That's right. Many digital cameras have such a "TV out" jack.
    You do need a TV that has a direct video input, not just an antenna
    input.

    Dave
    Dave Martindale, Sep 12, 2003
    #3
  4. Samuel Paik

    Ms. Jaime Guest

    On Fri, 12 Sep 2003 18:55:22 +0000 (UTC), (Dave
    Martindale) wrote:

    > (Curious Angel) writes:
    >
    >>Too cool! You mean, a regular TV set? Not a computer monitor?

    >
    >That's right. Many digital cameras have such a "TV out" jack.
    >You do need a TV that has a direct video input, not just an antenna
    >input.
    >
    > Dave


    The Olympus C-750 UZ has this. It is very user friendly IMO.

    Ms.Jaime

    "This, is an ex-parrot"
    Ms. Jaime, Sep 12, 2003
    #4
  5. Samuel Paik

    Samuel Paik Guest

    (Curious Angel) wrote:
    > > You probably need a light box (to supply nice diffuse lighting)
    > > for small objects, and probably several remote strobes flashes
    > > for larger objects (finding a camera that can trigger remote
    > > strobes may limit your camera choices), and definitely a steady
    > > platform, i.e. good solid tripod.

    >
    > That is VERY good advice (the TRIPOD) given my notoriously unsteady
    > hand. But I'm curious that you suggest STROBES FLASHES for _larger_
    > objects. I would have thought the big stuff wouldn't be my primary
    > concern, but rather the little items (the charm, book illustrations,
    > jewelry etc.) that may themselves require a unique lens given the
    > nature of their "super closeup" shot?


    I suggest a light box for small items, which leaves lighting of
    larger objects. You probably don't need a macro lens, which is
    designed for taking closeups of small items, but you may decide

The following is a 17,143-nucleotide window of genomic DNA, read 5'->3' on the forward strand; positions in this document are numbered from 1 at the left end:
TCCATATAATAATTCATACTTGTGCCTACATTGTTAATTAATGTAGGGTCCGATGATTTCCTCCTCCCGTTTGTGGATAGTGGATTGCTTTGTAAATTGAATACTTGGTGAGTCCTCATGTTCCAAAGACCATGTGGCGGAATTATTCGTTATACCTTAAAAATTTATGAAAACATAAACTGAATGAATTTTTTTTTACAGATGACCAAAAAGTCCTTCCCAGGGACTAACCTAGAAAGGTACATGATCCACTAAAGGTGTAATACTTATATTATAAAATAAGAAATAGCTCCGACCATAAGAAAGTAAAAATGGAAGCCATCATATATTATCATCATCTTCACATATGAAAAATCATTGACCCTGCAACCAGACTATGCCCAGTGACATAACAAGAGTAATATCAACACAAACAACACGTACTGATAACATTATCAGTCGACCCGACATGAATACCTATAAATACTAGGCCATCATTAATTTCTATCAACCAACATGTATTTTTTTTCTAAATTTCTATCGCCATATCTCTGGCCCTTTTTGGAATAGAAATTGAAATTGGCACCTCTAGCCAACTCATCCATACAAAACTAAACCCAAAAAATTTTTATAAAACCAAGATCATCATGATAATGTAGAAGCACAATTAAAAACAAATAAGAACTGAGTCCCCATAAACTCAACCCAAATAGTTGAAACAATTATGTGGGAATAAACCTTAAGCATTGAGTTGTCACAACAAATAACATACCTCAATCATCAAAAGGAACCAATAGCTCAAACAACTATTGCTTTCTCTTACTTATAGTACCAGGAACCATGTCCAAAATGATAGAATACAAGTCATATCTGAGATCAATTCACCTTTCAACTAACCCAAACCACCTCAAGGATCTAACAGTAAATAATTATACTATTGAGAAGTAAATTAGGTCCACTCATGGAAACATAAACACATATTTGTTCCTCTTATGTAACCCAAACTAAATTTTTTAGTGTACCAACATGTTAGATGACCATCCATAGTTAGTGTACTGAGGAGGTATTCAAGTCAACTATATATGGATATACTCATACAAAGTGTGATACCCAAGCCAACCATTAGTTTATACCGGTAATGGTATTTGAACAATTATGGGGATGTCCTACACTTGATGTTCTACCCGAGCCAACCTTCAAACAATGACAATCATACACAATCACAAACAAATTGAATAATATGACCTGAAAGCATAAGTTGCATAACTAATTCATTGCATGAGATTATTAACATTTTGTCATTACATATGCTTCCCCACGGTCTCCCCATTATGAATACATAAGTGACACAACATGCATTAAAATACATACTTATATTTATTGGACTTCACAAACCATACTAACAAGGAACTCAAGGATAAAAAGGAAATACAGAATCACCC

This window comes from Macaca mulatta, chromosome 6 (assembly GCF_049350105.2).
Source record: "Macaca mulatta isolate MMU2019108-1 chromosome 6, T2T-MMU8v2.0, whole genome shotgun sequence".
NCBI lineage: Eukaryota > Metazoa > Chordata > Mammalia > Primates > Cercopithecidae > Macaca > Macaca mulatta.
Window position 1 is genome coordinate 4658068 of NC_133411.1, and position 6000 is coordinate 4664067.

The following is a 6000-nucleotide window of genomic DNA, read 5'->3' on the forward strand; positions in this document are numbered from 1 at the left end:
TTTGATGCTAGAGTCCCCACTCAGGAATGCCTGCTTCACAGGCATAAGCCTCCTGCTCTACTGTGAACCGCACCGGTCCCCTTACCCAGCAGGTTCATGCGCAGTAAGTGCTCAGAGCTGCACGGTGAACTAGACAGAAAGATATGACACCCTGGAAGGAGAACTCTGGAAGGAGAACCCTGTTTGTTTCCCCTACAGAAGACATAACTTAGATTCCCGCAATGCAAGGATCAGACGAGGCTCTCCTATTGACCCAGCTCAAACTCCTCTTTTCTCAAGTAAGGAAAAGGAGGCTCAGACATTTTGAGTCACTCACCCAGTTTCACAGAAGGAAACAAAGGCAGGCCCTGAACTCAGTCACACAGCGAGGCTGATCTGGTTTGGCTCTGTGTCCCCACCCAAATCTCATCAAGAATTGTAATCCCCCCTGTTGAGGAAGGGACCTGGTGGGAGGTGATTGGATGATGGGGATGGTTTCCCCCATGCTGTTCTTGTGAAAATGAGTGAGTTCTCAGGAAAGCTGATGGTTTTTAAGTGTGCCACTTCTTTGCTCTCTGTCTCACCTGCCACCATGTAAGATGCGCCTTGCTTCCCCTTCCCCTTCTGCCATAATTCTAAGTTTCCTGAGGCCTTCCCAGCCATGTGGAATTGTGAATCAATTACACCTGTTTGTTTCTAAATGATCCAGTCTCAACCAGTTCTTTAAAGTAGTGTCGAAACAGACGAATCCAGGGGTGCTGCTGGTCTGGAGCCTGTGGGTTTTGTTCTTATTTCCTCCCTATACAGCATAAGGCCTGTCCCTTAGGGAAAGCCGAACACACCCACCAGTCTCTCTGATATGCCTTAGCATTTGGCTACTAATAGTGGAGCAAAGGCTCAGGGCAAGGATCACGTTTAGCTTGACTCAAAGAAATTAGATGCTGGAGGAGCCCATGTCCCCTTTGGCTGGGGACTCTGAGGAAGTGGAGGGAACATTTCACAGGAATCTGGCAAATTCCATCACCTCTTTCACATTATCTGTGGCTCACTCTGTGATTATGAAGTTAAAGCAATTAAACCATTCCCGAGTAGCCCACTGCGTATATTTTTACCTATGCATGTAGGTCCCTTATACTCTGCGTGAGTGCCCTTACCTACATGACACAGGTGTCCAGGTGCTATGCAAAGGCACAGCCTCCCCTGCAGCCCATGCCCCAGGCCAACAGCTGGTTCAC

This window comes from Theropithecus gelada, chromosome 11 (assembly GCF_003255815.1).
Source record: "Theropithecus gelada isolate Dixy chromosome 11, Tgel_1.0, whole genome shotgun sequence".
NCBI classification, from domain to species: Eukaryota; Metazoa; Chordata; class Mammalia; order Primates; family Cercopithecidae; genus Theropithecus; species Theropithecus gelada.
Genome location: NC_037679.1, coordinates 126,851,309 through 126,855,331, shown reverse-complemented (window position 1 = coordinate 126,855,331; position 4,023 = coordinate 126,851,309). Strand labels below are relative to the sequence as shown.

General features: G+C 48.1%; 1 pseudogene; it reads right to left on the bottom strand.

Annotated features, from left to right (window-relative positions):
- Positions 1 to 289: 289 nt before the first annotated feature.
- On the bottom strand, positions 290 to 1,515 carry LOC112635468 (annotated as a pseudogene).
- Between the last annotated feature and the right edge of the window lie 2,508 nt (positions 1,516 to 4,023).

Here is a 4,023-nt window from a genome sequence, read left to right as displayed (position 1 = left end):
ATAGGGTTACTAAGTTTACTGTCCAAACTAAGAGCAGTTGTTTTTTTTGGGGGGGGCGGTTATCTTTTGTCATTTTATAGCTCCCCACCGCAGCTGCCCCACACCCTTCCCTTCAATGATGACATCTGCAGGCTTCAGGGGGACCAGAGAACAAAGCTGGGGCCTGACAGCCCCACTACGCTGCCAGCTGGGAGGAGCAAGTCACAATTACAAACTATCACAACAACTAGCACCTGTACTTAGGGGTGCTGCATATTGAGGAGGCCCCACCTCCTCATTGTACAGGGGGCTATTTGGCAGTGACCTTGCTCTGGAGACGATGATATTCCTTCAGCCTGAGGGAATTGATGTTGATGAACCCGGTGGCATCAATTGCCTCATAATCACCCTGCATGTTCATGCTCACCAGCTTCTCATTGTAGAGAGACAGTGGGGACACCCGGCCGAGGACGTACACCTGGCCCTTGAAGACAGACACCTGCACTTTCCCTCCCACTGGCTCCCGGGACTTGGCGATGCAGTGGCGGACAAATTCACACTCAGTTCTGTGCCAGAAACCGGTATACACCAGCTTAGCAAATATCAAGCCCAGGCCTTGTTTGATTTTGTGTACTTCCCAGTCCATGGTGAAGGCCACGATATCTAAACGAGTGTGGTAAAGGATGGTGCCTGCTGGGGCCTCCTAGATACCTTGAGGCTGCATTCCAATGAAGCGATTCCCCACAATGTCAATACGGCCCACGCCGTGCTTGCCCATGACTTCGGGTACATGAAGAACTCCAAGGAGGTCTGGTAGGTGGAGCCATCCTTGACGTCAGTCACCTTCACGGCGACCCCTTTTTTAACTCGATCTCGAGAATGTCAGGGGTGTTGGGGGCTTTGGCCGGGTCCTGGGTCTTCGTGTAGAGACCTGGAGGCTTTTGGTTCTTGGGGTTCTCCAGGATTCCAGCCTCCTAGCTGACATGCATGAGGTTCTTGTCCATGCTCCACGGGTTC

you prefer using macro lenses.

    > > The resolution depends on what you find acceptable at the sizes
    > > you intend to output at. However, the general rule of thumb (to
    > > get you started) is to assume about 300 pixels/inch. So for 4x6
    > > thats about a 2 Mpixel camera, and 8x10 about 7 Mpixels.

    >
    > Now this is more in my turf ;) Is it not true that ? despite the
    > physical size of the object you are photographing ? the more
    > pixels-per-inch you can invest the image with at the time of shooting
    > it, the sharper your resolution?


    All else being equal, sure. But I'm pretty sure you are investing
    way too much into this. Getting a stable platform is far more important
    for getting sharp images of nearby, motionless objects than number
    of pixels.

    > Example: The tiny silver charm is
    > shot with a camera that manages 150 ppi + generates an image that is 8
    > X 10" . . . and then that same charm is shot with a camera that
    > manages 300 ppi + generates an image that is 4 X 6. ==> Would not
    > the _smaller_ -generated image be the sharper of the two?


    It would have pixel density. IT isn't necessarily be SHARPER. The
    pixel density (i.e. resolution) sets an upper limit on "sharpness",
    but other factors can interfere in what is actually achieved.

    > > Most digital cameras have interchangeable flash memory cards, you can
    > > buy big ones if you need to, but that's why I also suggested you check
    > > into instant download capabilities.

    >
    > Now THAT is something I didn't realize existed. Something tells me I
    > would pay dearly for that privilege heh. I confess I would trade the
    > feature away for a sharper image, even with the hassle.


    Go to dpreview.com, and look at some of sample images and resolution
    tests. But really, I believe, based on what you have written, that
    your technique is what needs the most improvement. Pros still use
    the Nikon D1H, a $3200+ body despite it being merely 2.6 Mpels, because
    it helps them get the good photos they want, instead of being a hassle
    getting in the way.

    Sam
    Samuel Paik, Sep 13, 2003